Politics this quarter was dominated by a campus controversy over the newly-announced Milton Friedman Institute for Research in Economics. GSU deliberated for some time over whether to get involved; eventually we held a referendum, our first ever, to decide whether to take a GSU stand on the issue. Our referendum said of the MFI: “Critics have argued that it was instituted without enough campus input and that it endorses Friedman-style free-market politics. Some GSU organizers feel that we should take a position on it, since it has many implications for campus politics, governance and resource distribution. Others argue that we should stick to our regular organizing campaign, and should be wary of potentially aligning ourselves with a particular ideology.” In the end, 73% of voting members chose to support GSU involvement in the issue and, accordingly, we released a statement deeply critical of the MFI’s governing principles, which seemed to “sacrifice internal democracy in favor of profits.”
A number of problems with university healthcare came to the surface: wait times for routine appointments at the Student Care Center (SCC) were measured in months; emergency hospital care was increasingly denied to local residents for cost-cutting reasons; the campus community felt it had an inadequate voice in policy decisions. We held a number of public forums on the issue and formed a coalition with undergraduate and community groups; and the administration improved SCC service almost immediately — a relatively easy first success.
In one of our busiest quarters ever, GSU organized around the issue of teaching job availability, launching a referendum asking members to approve policy statements on jobs and health care. The job campaign reached a high point with a “thumb twiddle” rally at the end of the quarter, attended by around 100 people. A GSU delegation also met with Deputy Provost Cathy Cohen, presenting GSU analysis of and proposed solutions to the anticipated job availability shortage. In more routine yet critically important organizational matters, we standardized our new member paperwork and welcome procedures. And we hosted pub nights throughout the quarter, capped off by an end-of-quarter house party.
GSU met with organizers from the American Federation of Teachers (IFT-AFT) to discuss affiliation. Over subsequent months and into the fall we had open meetings with Industrial Workers of the World (IWW), American Association of University Professors (AAUP) and Service Employees International Union (SEIU). GSU sends letter to Government of Haiti in solidarity with several jailed members of a Haitian student-teacher organization who had been organizing in support of an increase to the national minimum wage.
GSU introduced the organization to new grad students at departmental orientations and a lasagna bake-off. We screen-printed and sold our first-ever t-shirts. Advanced Residency took center stage, with GSU advocating for the abolition of AR tuition in a variety of ways, including issuing a formal statement and attending Provost’s forums. Other nuts-and-bolts organizing work took place mostly in committees, covering issues of teaching availability and health insurance. We ended the quarter by initiating a second phase of the affiliation process by holding an “affiliation summit,” where attendees reviewed affiliation options and decided on a winter quarter organizing strategy.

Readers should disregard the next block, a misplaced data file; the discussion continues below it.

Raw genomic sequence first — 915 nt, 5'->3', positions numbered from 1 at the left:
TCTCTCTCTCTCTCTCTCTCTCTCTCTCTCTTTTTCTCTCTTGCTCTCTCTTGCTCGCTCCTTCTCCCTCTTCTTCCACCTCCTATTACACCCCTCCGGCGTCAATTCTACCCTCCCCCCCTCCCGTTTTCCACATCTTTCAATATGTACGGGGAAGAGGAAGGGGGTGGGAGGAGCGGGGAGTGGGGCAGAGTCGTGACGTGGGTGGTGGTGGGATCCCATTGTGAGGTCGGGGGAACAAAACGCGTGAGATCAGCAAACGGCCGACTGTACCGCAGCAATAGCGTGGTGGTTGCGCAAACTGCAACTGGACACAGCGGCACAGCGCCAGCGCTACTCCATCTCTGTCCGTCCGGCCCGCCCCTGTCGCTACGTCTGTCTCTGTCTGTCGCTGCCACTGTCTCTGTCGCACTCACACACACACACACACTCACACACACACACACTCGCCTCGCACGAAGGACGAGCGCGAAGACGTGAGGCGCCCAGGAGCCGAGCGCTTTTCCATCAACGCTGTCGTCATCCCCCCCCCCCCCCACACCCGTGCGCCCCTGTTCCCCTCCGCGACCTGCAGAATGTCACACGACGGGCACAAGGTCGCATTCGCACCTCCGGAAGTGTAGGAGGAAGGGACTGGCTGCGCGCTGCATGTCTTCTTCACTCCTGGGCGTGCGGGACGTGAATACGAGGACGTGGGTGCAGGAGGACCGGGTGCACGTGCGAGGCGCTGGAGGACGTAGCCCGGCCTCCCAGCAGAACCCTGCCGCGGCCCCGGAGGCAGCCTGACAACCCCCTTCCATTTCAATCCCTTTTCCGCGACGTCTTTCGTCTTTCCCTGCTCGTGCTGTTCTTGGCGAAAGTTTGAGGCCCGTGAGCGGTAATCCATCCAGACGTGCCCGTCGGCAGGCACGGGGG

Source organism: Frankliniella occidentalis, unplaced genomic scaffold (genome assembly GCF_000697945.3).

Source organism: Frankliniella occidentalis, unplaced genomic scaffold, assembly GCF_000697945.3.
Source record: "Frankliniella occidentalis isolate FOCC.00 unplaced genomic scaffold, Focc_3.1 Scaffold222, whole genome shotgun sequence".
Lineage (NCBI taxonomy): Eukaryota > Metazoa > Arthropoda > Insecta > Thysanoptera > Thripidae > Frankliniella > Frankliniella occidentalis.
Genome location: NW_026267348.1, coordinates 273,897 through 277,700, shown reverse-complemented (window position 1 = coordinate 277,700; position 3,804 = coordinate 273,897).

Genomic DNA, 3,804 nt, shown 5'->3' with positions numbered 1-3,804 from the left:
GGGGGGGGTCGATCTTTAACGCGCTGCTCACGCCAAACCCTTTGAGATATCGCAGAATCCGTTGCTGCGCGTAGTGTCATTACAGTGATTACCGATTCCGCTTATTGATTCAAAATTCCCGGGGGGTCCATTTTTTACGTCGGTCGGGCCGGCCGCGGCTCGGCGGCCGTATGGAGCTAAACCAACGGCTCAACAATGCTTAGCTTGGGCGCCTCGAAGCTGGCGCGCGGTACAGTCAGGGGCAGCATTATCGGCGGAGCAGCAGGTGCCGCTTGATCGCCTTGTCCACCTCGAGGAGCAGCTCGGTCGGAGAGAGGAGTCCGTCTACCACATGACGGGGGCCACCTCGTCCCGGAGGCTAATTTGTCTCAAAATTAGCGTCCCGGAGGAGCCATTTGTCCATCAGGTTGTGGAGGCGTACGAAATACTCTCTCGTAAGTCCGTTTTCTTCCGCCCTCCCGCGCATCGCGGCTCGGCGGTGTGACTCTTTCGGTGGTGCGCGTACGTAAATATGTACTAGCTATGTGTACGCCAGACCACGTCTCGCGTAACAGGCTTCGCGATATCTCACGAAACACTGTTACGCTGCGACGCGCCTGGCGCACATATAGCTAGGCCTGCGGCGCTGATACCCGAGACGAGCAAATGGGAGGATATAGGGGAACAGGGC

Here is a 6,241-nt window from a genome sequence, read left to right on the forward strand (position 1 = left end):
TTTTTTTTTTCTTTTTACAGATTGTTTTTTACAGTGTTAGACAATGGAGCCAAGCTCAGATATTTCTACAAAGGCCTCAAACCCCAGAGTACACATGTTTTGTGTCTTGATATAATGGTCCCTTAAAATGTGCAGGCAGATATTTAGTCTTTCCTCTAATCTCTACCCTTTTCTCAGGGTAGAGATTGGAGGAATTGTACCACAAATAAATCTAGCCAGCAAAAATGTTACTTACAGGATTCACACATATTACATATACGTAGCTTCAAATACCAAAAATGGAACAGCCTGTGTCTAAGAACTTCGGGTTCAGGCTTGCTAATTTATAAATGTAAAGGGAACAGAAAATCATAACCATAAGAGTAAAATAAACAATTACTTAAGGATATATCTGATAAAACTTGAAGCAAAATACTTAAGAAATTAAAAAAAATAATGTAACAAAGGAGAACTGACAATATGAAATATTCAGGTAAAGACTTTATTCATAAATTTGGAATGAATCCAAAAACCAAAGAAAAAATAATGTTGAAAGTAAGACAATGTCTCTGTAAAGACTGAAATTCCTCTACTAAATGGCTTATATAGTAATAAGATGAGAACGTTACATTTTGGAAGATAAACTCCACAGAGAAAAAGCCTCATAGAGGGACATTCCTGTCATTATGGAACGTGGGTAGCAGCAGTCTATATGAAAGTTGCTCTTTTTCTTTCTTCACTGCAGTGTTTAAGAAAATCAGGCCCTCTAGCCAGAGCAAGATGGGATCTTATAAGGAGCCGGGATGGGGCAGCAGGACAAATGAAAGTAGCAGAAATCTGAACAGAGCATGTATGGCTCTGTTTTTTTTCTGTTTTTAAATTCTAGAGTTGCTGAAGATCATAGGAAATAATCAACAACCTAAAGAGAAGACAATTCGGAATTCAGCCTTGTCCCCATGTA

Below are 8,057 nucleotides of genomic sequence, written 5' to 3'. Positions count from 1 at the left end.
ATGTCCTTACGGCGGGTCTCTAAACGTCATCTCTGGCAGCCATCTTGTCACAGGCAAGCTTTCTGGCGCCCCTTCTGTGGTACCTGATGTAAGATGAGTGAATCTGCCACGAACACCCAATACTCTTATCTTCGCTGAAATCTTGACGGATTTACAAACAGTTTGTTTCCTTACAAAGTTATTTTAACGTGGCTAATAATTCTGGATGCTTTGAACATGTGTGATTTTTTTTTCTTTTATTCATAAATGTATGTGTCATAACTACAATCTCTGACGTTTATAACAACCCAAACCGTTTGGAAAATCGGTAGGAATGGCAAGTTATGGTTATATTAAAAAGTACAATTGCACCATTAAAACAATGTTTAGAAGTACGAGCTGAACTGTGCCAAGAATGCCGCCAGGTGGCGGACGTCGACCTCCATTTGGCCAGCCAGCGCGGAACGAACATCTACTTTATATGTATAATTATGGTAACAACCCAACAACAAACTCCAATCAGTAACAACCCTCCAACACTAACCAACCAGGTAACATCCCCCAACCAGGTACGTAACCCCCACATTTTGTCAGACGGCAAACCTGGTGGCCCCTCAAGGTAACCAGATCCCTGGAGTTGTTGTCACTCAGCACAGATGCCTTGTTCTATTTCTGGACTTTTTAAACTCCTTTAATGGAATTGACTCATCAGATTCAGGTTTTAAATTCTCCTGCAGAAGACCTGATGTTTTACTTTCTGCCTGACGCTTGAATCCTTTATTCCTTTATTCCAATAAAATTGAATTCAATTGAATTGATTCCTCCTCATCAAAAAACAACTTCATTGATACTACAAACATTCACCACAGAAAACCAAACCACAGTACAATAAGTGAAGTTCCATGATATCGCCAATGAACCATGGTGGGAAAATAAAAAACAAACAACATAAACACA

GSU begins implementing its “departmental organizer” system and initiates a campaign to expand discussion on the possibility of affiliation, in anticipation of a spring quarter member referendum to decide the issue.
2009 – 2010
Multiple GSU efforts draw attention to grad student fees.
A Provost-convened committee recommends reducing the burden of annual Advanced Residence fees ($2352).
Provost decides not to reuce annual AR or other fees, which together with insurance premiums cost over $5000, highlighting once again the need for formal union recognition and collective bargaining.
GSU votes to affiliate with the American Federation of Teachers (AFT) and the American Association of University Professors (AAUP).
GSU gathers 2800 signatures on a petition urging the National Labor Relations Board to rule on a case regarding graduate employees’ right to unionize (before the Board’s quorum expires). Two weeks after GSU delivers the petition to the Chicago NLRB office, President Obama appoints two new members to the NLRB, ensuring quorum for 2012.
GSU organizes a letter-writing campaign, urging the NLRB to rule on the case.
NLRB announces it will rule on the case (after a 2-year silence). AFT and AFL-CIO draft an amicus brief on behalf of private university graduate employees (with GSU’s help).
April – May 2012
GSU, in collaboration with the Student-Parent Organization, gathers 1100 signatures on a petition to the University administration, demanding affordable childcare for student parents. GSU and SPO also organize a panel, “Toward a Parent-Oriented University,” where student, faculty, and staff parents discuss urgently needed changes with Provost Debbie Nelson.